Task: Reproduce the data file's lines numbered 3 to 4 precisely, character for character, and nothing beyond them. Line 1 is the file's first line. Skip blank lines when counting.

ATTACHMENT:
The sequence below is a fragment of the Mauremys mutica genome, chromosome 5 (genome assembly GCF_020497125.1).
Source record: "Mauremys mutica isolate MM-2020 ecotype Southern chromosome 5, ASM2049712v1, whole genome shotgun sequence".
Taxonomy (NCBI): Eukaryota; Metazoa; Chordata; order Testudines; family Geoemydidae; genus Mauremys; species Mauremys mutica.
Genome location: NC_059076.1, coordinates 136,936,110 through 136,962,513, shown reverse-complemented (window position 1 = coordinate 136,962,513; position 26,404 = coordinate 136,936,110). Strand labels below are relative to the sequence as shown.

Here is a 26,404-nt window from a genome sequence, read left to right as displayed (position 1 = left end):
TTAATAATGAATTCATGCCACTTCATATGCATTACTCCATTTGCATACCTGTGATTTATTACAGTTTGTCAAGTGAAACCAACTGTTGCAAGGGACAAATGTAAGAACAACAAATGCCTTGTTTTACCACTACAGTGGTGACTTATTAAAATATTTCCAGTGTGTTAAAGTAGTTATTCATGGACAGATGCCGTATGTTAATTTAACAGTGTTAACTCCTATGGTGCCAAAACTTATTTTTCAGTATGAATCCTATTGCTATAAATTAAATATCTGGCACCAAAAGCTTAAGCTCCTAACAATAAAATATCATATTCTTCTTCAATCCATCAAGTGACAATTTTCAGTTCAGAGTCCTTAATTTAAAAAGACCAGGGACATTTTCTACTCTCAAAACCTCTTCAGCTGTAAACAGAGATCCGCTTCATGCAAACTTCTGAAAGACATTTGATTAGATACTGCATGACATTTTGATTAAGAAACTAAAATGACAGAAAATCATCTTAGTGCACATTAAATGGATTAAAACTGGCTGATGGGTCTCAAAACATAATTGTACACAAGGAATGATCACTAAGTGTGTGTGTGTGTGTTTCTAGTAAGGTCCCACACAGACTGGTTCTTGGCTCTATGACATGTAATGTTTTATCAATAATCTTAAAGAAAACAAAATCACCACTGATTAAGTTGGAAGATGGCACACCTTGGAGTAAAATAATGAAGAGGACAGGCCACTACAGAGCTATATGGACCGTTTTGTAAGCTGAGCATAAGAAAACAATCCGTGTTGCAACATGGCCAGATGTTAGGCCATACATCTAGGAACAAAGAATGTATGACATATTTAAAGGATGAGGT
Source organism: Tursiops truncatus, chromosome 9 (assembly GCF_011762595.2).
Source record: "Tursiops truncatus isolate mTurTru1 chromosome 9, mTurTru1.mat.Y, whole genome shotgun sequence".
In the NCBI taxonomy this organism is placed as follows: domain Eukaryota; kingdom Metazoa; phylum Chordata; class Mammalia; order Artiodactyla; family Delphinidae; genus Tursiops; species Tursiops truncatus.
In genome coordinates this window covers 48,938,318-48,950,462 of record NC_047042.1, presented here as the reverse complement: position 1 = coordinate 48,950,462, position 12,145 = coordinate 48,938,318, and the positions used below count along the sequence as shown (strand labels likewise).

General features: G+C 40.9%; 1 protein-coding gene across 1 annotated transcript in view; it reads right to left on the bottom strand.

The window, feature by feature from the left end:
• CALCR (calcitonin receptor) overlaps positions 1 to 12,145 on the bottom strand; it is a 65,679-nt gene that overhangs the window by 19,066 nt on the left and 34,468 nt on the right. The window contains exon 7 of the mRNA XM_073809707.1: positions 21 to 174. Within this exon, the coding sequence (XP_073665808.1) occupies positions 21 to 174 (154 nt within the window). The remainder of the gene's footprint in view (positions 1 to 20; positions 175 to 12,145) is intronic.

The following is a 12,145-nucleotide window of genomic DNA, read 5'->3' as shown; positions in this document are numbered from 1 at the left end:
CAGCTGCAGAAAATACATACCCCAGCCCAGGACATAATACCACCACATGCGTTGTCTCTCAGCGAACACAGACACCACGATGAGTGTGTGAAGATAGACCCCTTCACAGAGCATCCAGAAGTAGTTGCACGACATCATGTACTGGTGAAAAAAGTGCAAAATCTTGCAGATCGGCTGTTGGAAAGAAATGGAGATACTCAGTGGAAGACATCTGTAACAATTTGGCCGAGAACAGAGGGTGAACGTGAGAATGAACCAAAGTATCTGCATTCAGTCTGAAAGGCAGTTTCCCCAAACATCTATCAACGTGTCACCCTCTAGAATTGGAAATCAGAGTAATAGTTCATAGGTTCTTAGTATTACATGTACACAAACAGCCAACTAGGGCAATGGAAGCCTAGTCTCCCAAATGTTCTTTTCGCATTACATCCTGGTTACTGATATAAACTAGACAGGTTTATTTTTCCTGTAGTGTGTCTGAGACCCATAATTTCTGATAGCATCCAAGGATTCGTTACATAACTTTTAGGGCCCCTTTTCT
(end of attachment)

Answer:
Taxonomy (NCBI): Eukaryota; Metazoa; Chordata; order Testudines; family Geoemydidae; genus Mauremys; species Mauremys mutica.
Genome location: NC_059076.1, coordinates 136,936,110 through 136,962,513, shown reverse-complemented (window position 1 = coordinate 136,962,513; position 26,404 = coordinate 136,936,110). Strand labels below are relative to the sequence as shown.